What are you afraid of? Are you scared of flying because you're worried about crashing? Are you afraid to leave your home because you think something might happen to it? Are you nervous about social interactions because you're worried that people will judge you? When we take the time actually to break down our fears, it can help us feel more in control and less fearful.

Seek perspective  

It's easy to see ourselves as important, but in reality, other people have their own lives, problems, and issues. Framing our fears from another perspective can remind us that not everyone is looking at us or worrying about us all.

Change the way you think 

We often underestimate the power of our thoughts and beliefs, and we often allow these thoughts and ideas to dictate how we feel about our lives and ourselves. If we want to drive out fear, we must first identify and change those thoughts and beliefs that perpetuate it in our lives.

Change your environment 

We all have those things that trigger us into feeling scared or worried about our circumstances or what might happen tomorrow, even if it is unlikely that they will happen. We can change our environment to overcome fear. As an example, we can find new and challenging work that might be difficult but not impossible. We can also make sure that we are always moving towards our goals and not giving up on them even if we fail a few times. Finally, we should make sure that our environment is favorable for us, and this way, we can overcome fear easily.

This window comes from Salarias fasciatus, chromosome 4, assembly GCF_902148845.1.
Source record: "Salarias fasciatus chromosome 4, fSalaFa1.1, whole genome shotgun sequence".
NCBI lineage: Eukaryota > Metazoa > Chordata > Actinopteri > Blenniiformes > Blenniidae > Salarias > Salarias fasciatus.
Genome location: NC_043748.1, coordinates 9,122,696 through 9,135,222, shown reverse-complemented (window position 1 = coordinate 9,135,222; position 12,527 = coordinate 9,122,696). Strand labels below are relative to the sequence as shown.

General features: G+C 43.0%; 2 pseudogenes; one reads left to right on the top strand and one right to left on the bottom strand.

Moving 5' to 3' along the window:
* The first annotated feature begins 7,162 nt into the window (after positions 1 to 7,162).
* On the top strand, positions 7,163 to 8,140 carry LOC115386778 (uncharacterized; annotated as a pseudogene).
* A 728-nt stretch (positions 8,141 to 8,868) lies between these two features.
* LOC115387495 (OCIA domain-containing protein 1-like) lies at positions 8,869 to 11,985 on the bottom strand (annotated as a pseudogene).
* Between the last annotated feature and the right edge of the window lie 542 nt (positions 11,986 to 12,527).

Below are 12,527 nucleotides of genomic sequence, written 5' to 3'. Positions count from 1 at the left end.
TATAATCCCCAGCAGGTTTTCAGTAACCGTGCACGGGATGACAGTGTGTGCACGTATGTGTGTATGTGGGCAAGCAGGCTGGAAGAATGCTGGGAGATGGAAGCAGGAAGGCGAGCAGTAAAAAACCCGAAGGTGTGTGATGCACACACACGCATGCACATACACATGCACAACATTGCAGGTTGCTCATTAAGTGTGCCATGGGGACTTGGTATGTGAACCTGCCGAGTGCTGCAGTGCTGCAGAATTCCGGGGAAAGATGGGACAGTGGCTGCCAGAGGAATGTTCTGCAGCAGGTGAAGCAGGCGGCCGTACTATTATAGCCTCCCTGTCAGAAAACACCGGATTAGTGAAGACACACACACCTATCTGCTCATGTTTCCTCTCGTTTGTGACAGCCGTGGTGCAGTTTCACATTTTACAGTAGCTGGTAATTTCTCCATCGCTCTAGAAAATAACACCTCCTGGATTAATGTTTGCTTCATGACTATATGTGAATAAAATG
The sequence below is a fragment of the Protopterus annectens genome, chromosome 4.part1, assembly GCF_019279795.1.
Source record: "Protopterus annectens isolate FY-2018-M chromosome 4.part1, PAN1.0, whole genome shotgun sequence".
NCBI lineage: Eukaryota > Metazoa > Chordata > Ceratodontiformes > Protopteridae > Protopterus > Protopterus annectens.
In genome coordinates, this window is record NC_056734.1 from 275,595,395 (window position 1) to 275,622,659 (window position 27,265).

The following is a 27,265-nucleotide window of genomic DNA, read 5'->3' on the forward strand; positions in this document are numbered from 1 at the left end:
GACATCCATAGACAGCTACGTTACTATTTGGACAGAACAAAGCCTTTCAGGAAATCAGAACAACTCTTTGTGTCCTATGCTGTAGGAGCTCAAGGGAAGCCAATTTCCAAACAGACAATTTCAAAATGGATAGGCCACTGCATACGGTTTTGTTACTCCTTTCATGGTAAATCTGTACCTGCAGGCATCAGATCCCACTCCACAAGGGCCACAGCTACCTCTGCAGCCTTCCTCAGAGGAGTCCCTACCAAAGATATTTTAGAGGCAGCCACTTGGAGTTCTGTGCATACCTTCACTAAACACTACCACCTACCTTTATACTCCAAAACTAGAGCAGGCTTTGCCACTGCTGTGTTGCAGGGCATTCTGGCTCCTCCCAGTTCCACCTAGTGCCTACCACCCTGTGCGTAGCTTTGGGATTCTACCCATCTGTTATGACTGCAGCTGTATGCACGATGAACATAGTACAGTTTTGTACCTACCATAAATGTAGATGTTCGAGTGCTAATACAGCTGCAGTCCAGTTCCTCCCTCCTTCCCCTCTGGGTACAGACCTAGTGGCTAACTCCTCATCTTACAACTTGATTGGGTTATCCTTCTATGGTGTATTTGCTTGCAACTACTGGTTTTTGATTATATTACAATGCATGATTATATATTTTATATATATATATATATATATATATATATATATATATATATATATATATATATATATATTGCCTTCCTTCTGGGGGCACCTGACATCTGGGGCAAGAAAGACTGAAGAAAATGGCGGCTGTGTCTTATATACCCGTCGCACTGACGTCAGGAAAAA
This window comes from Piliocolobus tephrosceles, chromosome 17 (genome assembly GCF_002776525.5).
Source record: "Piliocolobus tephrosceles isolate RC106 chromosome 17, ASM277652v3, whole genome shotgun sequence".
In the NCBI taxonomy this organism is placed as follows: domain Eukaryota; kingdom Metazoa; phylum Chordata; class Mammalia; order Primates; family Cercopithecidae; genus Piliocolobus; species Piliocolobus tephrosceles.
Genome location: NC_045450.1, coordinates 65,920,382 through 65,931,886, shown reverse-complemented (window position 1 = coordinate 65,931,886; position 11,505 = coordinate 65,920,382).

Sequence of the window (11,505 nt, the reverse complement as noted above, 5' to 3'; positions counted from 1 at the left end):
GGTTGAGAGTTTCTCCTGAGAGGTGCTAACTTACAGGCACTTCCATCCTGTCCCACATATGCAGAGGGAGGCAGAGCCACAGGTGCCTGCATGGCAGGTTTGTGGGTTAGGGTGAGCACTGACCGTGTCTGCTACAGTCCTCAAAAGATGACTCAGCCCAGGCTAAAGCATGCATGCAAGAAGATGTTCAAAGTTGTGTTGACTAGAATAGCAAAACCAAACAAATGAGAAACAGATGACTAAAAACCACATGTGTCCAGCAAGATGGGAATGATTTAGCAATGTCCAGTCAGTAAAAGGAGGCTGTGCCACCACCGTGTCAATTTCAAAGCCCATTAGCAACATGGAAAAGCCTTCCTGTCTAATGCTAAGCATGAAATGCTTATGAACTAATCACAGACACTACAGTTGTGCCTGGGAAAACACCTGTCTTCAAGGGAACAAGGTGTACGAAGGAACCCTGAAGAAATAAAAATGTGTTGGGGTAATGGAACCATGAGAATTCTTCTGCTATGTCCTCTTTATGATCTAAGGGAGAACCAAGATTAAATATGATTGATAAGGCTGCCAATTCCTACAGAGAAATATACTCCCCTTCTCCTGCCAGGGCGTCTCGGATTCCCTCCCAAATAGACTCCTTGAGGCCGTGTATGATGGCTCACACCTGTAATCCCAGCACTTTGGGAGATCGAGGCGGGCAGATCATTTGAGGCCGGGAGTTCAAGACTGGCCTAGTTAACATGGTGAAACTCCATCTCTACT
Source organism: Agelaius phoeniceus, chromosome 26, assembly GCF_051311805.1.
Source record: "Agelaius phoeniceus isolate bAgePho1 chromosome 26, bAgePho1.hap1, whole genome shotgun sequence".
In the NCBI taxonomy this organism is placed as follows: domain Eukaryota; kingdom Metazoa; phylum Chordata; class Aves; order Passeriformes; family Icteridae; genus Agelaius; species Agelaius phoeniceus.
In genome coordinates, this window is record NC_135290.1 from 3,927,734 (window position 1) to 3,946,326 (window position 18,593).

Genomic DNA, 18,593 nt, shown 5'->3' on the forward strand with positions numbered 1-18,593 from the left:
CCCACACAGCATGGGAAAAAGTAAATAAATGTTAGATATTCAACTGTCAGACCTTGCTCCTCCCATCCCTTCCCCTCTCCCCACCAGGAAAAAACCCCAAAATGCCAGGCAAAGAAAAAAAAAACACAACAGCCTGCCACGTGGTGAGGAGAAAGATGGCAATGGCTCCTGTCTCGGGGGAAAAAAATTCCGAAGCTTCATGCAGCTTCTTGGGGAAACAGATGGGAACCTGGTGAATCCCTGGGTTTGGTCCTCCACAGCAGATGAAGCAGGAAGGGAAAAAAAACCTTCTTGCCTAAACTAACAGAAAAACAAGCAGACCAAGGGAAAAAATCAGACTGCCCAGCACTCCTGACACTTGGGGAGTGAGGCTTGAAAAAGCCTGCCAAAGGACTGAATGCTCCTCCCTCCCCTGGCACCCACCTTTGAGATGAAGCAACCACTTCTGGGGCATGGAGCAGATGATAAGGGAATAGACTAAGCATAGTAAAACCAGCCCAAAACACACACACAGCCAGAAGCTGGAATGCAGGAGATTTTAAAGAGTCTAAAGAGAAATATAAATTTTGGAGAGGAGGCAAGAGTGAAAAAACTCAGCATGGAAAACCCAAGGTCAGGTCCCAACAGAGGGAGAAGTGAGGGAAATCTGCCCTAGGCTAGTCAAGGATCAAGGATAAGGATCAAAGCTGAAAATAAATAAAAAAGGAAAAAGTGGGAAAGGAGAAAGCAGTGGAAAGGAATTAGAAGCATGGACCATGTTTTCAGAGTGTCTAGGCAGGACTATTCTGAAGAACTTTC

Stop believing in false narratives

False narratives come from various sources: family members, friends, other people in our lives, the media, society at large. They have been around for as long as humans have been telling each other stories about their pasts or each other or themselves. When people are exposed to false narratives, they will form inaccurate opinions about the world around them. These opinions can lead to fear. Fear of things that might not happen, or fear of things happening which will not be as bad as the person believes. False narratives are stories that are distorted to create fear. This leads people to think that the world is more dangerous than it is and act accordingly. Fear leads to injustice because it makes people act irrationally, leading to prejudice and other wrong actions.


In the end, overcoming fear in the workplace will help improve everyone's productivity at work. Once you've eliminated fear, your productivity will improve, and your relationships with coworkers will become better. Overcoming fear in the workplace is a critical step in building a robust and productive team. If you don't let fear stop you from reaching your potential, you can truly achieve anything.